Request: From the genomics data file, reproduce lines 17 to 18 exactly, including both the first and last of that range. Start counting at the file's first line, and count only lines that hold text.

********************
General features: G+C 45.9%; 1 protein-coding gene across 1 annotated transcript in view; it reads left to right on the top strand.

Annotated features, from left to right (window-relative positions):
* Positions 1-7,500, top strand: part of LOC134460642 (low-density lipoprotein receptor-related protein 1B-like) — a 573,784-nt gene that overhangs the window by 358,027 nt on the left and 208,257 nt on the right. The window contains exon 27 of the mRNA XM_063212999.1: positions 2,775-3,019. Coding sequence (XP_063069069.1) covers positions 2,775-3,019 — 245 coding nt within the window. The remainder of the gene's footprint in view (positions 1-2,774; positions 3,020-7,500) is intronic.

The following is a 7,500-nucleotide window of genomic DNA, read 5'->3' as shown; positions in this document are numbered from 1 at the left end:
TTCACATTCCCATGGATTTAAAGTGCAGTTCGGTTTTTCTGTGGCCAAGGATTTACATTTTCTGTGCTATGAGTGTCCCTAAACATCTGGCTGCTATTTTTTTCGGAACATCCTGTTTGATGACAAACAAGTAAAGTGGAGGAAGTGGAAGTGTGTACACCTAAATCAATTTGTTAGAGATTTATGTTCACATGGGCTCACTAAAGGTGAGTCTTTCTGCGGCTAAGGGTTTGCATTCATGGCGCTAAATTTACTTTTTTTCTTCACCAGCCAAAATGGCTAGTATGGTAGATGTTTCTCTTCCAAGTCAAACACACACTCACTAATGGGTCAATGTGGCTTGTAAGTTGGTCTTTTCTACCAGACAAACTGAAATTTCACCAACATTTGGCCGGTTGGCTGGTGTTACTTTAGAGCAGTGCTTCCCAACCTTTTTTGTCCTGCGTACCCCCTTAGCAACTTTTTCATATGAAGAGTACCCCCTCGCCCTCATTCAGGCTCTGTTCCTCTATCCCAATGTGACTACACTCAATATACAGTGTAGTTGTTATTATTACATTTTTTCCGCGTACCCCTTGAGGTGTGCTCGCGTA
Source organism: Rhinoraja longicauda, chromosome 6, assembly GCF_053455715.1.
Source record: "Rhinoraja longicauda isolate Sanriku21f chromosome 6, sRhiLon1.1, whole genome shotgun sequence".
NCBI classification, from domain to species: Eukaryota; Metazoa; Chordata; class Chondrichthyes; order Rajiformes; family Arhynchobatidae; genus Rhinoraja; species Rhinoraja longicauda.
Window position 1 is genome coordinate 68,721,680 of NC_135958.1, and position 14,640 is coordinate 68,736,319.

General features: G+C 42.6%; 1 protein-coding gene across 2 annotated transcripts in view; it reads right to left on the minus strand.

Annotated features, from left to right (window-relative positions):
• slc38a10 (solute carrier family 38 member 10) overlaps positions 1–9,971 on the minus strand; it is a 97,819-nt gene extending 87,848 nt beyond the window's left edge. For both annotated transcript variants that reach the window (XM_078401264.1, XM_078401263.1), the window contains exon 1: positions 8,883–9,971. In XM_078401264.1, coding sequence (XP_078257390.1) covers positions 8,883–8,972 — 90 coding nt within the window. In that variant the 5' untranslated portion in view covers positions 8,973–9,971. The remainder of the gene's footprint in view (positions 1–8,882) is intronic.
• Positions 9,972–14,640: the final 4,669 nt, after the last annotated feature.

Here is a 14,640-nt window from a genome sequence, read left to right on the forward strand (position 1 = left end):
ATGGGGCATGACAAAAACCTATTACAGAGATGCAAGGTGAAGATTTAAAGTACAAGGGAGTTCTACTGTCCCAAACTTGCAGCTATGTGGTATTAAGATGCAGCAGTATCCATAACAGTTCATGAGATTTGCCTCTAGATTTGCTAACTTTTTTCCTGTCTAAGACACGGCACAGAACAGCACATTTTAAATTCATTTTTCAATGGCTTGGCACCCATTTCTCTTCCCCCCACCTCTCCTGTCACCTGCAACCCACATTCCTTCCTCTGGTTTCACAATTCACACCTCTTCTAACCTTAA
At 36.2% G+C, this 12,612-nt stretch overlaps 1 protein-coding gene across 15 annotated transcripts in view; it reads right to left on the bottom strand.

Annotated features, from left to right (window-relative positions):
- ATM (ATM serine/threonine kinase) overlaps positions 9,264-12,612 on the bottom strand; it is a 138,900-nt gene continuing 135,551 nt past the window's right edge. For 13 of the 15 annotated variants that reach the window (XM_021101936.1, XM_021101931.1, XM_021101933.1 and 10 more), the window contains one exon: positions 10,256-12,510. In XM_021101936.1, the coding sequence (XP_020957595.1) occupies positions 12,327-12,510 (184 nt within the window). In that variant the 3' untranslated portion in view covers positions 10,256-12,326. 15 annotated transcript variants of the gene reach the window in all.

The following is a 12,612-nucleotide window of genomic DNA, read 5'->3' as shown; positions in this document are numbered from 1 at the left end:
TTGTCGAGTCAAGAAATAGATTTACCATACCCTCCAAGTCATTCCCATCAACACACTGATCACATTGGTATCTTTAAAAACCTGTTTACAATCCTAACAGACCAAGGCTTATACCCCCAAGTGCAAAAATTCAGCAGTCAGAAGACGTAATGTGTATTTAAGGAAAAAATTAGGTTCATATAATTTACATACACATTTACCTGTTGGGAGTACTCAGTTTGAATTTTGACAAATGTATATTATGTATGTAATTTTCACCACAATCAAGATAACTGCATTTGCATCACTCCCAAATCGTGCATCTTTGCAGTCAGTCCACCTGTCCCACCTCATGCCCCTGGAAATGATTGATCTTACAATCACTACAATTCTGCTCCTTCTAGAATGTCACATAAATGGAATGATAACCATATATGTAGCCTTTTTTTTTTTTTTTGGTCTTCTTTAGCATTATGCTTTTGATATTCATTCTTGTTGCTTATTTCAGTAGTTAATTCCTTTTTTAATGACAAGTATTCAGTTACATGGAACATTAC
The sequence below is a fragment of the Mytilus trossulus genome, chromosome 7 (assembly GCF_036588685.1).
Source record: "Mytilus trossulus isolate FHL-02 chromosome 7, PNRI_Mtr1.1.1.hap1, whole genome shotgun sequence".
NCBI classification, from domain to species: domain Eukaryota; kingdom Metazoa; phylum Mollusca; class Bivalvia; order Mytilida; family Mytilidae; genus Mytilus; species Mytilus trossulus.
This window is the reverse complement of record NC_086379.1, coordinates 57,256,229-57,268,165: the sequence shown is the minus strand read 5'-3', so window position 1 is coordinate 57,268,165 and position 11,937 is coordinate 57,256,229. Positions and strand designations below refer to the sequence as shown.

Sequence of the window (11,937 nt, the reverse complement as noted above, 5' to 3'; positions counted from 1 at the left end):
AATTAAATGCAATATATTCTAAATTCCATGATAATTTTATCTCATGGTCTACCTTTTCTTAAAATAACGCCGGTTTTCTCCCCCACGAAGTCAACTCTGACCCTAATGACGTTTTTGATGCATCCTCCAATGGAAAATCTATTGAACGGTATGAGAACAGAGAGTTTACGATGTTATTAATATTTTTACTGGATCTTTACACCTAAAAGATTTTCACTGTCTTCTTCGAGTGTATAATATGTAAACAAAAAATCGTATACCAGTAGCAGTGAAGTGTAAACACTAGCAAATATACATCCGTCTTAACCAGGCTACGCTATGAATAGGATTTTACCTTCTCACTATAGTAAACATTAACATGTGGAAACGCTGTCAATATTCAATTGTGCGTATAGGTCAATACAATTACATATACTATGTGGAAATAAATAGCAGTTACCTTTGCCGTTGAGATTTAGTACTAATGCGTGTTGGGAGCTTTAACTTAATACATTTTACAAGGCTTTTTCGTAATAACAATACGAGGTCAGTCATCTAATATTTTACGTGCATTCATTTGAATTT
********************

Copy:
Annotated features, from left to right (window-relative positions):
- ATM (ATM serine/threonine kinase) overlaps positions 9,264-12,612 on the bottom strand; it is a 138,900-nt gene continuing 135,551 nt past the window's right edge. For 13 of the 15 annotated variants that reach the window (XM_021101936.1, XM_021101931.1, XM_021101933.1 and 10 more), the window contains one exon: positions 10,256-12,510. In XM_021101936.1, the coding sequence (XP_020957595.1) occupies positions 12,327-12,510 (184 nt within the window). In that variant the 3' untranslated portion in view covers positions 10,256-12,326. 15 annotated transcript variants of the gene reach the window in all.